The Middle Ages have been dark times but the 19th century is a lot more creepy. An ossuary is situated in Sedlec – a suburb to Kutná Hora in the Czech Republic. The ossuary belongs to the cemetery church of All Saints. The small roman catholic chapel contains skeletons up to 70,000 people.
After 1278 the site became a hot spot for burials, because abbot Henry of the Cistercian monastery enhanced the value of the cemetery. He brought back a strange souvenir from the Holy Land: earth from Golgotha! He sprinkled it all over the cemetery. It became a good „fertilizer“, because many rich people wanted to be buried there. Plague and wars added another amount of dead bodies. The cemetery and the monastery became richer as rich – not only by bodies.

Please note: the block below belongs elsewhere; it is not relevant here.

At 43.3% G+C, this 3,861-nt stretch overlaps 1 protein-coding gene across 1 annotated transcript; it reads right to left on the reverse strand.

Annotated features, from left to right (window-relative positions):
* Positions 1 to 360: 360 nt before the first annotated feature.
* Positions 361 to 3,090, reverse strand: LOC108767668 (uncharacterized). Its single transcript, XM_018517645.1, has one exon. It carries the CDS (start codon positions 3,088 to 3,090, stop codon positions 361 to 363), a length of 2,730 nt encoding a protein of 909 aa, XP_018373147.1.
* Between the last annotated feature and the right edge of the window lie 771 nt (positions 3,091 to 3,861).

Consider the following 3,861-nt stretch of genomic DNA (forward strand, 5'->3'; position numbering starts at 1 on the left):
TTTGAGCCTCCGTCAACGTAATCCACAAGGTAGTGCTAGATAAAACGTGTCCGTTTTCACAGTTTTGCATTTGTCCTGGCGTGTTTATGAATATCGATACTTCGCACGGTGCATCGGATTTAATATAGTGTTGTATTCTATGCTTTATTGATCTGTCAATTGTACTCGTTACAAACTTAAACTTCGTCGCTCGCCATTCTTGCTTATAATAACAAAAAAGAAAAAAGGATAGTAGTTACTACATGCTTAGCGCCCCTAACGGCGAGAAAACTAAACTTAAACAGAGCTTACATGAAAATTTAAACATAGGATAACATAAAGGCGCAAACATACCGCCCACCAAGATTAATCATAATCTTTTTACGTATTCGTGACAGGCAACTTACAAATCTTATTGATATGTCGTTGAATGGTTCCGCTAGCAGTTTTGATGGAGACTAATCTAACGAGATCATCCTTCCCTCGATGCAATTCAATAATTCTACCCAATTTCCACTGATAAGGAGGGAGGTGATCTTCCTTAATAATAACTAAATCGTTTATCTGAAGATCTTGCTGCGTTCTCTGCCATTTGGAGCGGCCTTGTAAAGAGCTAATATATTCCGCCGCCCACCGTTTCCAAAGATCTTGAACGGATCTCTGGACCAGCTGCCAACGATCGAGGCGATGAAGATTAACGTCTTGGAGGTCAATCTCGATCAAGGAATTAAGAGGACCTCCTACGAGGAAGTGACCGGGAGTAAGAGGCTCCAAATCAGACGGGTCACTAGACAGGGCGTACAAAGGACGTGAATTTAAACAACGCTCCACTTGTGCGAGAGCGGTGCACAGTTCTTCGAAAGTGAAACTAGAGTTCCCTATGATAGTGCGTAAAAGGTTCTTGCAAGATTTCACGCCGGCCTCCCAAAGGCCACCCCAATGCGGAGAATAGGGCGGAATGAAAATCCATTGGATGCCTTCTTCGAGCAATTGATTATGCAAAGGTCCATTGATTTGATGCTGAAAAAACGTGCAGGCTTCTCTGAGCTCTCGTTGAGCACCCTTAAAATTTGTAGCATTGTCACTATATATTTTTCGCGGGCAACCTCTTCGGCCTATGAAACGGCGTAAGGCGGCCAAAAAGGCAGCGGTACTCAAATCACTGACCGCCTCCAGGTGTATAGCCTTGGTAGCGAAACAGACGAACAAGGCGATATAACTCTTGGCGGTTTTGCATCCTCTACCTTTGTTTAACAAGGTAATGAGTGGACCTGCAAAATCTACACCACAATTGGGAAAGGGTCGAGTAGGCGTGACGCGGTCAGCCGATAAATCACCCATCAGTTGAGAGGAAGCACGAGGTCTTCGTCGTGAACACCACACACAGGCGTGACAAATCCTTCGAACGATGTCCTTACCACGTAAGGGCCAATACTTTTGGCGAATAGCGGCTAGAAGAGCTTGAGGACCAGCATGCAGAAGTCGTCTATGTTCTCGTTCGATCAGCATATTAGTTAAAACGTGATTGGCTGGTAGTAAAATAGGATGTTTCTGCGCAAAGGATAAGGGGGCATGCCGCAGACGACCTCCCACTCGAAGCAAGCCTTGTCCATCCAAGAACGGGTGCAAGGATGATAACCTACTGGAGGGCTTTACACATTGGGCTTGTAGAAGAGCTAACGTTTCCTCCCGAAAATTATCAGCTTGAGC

When the Gothic church (1400) was built, tons of bones came to light again. They were collected and displayed in the ossuary.
In 1870 the most remains were again artistically arranged by František Rint – an employee of the noble House of Schwarzenberg. He systematically sorted the bone heaps – at least he disinfected and bleached the bones during his unhealthy work. A good quantity of the bones were arranged as furniture or chandeliers and even as a gigantic coats of arms by Rint.
I’m an archaeologist and I dug up enough dead bodies – most of them at least 100 years dead and not all of them were skeletons – but this is disgusting and the most creepiest place.
Nevertheless it’s art, history, a listed monument and a interesting place worth to visit.